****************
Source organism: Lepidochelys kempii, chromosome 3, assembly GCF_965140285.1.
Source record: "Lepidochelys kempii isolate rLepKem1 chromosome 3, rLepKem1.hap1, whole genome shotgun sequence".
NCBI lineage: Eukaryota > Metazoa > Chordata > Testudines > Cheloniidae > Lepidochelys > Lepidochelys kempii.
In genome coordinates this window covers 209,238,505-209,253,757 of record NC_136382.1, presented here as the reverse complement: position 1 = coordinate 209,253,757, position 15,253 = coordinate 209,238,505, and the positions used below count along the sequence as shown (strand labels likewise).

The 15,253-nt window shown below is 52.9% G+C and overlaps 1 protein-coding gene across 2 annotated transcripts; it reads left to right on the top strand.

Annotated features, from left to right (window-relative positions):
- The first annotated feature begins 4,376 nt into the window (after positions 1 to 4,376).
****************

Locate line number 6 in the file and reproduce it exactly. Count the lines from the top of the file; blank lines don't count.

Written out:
Annotated features, from left to right (window-relative positions):